by Matt Carter @M_J_C73
Fredericton’s spring music/arts mash-up plan exciting next move.
It’s been just short of four months since the first edition of FLOURISH brought together musicians and artists from around the region to celebrate the end of winter and welcome the mercury’s slow rise. And by all accounts, year one was a success.
Recently the event announced plans to explore ideas of future artist exchanges and residencies as an experiment in cross community collaboration, taking artists and musicians out of their comfort zone to explore and work in another locale.
“Flourish will offer a residency program focused on community, intercity relations and collaborations,” says festival founder Jane Blanchard. “We were lucky to have a few out of town bands and artists at the festival back in April and a big topic of conversation revolved around the disconnect and lack of engagement between the different music scenes on the East Coast. This lack of engagement makes it difficult for bands to book gigs out of town, artists to contact galleries, etc. I think we are doing really well right now in terms of integration, but things could always be better.”
The first FLOURISH event taught us two things. We learned that yes, in fact the city could accommodate another festival-style event in celebration of our arts community. The second lesson involved a combination of collaboration, risk and determination. If you want something to happen, you just have to do it.
Everything starts with an idea and grows from there. While all the pieces of these potential exchanges have yet to be decided or sorted out, a concept sometimes is enough to get people talking. The rest will come together.
“Exchanges are a little up in the air right now and totally dependent on bands coming forward and saying that they are interested and willing to put some brainpower behind it,” said Blanchard. “Bands are harder to manage due to a larger number of people, but I think with the right groups it would be a great experience.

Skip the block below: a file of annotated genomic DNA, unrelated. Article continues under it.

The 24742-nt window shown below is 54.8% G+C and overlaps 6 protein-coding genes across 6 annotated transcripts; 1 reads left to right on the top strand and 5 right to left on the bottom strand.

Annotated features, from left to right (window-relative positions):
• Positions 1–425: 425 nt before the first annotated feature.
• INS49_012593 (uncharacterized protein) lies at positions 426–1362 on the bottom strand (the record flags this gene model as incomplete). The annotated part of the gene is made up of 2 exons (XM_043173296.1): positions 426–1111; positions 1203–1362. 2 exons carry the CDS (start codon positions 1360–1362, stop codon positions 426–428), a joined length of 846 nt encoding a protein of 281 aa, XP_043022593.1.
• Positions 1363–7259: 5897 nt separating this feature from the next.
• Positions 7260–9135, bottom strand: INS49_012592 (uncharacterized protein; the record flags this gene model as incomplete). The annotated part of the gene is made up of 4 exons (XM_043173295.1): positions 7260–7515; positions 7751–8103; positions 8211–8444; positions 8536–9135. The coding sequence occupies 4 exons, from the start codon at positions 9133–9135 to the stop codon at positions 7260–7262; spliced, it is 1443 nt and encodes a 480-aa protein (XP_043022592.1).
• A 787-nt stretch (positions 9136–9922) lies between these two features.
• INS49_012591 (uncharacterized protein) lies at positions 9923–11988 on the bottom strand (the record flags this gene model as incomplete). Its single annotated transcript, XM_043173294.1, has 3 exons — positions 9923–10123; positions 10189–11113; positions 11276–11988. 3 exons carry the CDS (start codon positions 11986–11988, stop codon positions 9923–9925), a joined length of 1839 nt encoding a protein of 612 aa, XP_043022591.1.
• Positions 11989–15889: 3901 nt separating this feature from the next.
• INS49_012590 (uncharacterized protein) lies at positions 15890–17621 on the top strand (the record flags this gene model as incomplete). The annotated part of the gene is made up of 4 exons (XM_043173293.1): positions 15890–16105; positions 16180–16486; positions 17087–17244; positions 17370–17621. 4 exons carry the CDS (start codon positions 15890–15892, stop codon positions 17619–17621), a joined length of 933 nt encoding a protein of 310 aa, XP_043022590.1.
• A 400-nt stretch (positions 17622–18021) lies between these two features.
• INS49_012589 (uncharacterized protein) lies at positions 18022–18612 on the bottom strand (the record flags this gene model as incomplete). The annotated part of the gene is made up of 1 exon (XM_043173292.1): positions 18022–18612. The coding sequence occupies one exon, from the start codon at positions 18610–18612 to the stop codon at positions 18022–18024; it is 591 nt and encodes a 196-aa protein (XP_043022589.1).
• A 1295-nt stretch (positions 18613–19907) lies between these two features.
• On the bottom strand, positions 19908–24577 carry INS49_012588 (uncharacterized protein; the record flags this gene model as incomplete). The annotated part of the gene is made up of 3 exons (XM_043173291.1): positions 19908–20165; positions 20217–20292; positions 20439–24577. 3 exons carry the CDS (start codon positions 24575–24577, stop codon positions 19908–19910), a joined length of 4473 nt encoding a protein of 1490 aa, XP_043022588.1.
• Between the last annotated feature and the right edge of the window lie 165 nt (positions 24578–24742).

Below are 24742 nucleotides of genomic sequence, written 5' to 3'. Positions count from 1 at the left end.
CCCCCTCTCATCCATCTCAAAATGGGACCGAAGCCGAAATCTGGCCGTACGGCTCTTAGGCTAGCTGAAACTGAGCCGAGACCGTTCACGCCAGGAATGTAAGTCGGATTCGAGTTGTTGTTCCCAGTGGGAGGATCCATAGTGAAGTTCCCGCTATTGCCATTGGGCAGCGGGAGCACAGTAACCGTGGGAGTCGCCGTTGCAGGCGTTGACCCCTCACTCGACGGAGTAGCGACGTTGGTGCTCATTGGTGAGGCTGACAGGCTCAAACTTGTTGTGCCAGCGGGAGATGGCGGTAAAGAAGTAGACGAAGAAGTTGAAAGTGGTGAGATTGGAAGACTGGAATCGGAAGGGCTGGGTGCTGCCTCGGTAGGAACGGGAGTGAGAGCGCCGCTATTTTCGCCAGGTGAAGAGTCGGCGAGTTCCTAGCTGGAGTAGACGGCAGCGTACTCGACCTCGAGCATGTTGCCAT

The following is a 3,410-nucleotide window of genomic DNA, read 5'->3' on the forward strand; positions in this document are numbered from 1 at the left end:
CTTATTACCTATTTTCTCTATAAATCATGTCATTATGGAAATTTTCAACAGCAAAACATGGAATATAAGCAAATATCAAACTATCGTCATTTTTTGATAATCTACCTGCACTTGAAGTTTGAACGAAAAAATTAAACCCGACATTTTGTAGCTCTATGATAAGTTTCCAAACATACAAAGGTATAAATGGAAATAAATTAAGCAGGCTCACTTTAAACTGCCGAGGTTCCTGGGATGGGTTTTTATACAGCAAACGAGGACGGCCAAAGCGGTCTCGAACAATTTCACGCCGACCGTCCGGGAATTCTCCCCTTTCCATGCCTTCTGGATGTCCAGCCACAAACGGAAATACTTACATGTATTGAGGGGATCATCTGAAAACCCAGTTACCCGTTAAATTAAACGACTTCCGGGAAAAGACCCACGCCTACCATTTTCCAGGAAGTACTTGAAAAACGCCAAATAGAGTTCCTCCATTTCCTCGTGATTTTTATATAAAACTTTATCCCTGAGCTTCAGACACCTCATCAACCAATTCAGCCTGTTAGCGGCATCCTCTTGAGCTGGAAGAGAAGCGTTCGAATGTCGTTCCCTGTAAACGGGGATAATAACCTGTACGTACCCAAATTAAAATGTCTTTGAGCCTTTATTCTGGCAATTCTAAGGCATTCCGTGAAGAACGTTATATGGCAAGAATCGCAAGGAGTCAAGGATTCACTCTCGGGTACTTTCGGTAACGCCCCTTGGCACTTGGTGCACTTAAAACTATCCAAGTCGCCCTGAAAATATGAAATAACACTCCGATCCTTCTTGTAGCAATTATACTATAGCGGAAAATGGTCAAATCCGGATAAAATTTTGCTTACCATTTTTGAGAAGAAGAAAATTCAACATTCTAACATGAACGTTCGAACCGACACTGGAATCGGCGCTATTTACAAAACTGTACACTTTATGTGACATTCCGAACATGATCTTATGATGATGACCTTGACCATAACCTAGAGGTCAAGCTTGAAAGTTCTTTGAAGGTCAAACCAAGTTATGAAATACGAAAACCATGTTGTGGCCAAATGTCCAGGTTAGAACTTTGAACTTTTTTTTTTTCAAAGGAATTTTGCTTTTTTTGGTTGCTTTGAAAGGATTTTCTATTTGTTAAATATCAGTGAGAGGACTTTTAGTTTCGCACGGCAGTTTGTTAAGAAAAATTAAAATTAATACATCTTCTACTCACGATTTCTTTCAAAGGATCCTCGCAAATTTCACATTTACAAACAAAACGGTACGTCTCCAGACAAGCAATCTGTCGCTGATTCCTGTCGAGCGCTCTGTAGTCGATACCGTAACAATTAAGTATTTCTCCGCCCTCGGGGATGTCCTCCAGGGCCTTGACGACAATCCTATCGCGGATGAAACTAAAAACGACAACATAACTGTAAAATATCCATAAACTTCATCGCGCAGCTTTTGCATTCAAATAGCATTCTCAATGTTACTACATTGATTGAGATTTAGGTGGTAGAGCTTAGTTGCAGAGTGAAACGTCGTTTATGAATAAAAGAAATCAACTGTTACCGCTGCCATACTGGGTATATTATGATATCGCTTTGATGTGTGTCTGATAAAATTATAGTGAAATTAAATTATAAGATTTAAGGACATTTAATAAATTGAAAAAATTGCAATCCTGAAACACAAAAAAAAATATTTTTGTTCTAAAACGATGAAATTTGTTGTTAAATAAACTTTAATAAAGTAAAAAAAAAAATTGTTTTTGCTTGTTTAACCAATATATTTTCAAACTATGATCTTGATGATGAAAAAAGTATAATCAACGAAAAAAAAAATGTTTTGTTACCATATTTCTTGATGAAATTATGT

“In my mind I have it that the bands would literally switch places for a week or two. We would have support set up on each end, a booked show at the end of the swap, places to stay, friends ready to collaborate, and to help integrate them into the scene.”
The first residency is planned for December. Based on the support FLOURISH has received from the city’s art community during its initial run last spring, Blanchard feels confident the idea can succeed, even if all the pieces have yet to be sorted out.
“It’s something I’ve talked a lot about with Penelope from The Shifty Bits Cult,” said Blanchard. “I’ve kind of just decided to give it a go, see the interest and take it from there. I know we have the community support to back a project like this up. It would be a similar process for visual artists, groups of theatre performers or what have you. We will sort out the support system that you need in Fredericton to experience our city and in the case of exchanges we will hope that the incoming band will do the same.”
Interested artists are encouraged to get in touch through the FLOURISH website where more information will be available.
“We are going to have an application form that people will fill out and email to firstname.lastname@example.org. The selection process is going to be dependent on some basic aspects like timing, dependability, etc.”